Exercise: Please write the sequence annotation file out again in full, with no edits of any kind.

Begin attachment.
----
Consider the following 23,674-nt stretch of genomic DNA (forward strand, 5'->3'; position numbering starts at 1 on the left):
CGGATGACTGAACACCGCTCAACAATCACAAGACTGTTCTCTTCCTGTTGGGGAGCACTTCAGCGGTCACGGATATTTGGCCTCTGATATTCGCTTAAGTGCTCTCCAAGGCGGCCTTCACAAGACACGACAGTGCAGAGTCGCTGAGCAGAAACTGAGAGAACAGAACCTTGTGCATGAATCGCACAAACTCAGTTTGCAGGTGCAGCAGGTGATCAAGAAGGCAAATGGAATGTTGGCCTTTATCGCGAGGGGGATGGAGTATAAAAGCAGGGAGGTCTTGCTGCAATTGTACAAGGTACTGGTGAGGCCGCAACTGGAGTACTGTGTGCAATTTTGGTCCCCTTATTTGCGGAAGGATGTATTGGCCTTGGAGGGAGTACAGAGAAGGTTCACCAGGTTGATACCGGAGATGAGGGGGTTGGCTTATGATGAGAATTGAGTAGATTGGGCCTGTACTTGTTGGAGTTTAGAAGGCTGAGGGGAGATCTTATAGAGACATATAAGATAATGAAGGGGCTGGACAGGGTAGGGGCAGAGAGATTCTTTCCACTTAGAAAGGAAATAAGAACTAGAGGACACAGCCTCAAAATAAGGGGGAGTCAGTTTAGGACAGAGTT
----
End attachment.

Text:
Consider the following 23,674-nt stretch of genomic DNA (forward strand, 5'->3'; position numbering starts at 1 on the left):
CGGATGACTGAACACCGCTCAACAATCACAAGACTGTTCTCTTCCTGTTGGGGAGCACTTCAGCGGTCACGGATATTTGGCCTCTGATATTCGCTTAAGTGCTCTCCAAGGCGGCCTTCACAAGACACGACAGTGCAGAGTCGCTGAGCAGAAACTGAGAGAACAGAACCTTGTGCATGAATCGCACAAACTCAGTTTGCAGGTGCAGCAGGTGATCAAGAAGGCAAATGGAATGTTGGCCTTTATCGCGAGGGGGATGGAGTATAAAAGCAGGGAGGTCTTGCTGCAATTGTACAAGGTACTGGTGAGGCCGCAACTGGAGTACTGTGTGCAATTTTGGTCCCCTTATTTGCGGAAGGATGTATTGGCCTTGGAGGGAGTACAGAGAAGGTTCACCAGGTTGATACCGGAGATGAGGGGGTTGGCTTATGATGAGAATTGAGTAGATTGGGCCTGTACTTGTTGGAGTTTAGAAGGCTGAGGGGAGATCTTATAGAGACATATAAGATAATGAAGGGGCTGGACAGGGTAGGGGCAGAGAGATTCTTTCCACTTAGAAAGGAAATAAGAACTAGAGGACACAGCCTCAAAATAAGGGGGAGTCAGTTTAGGACAGAGTT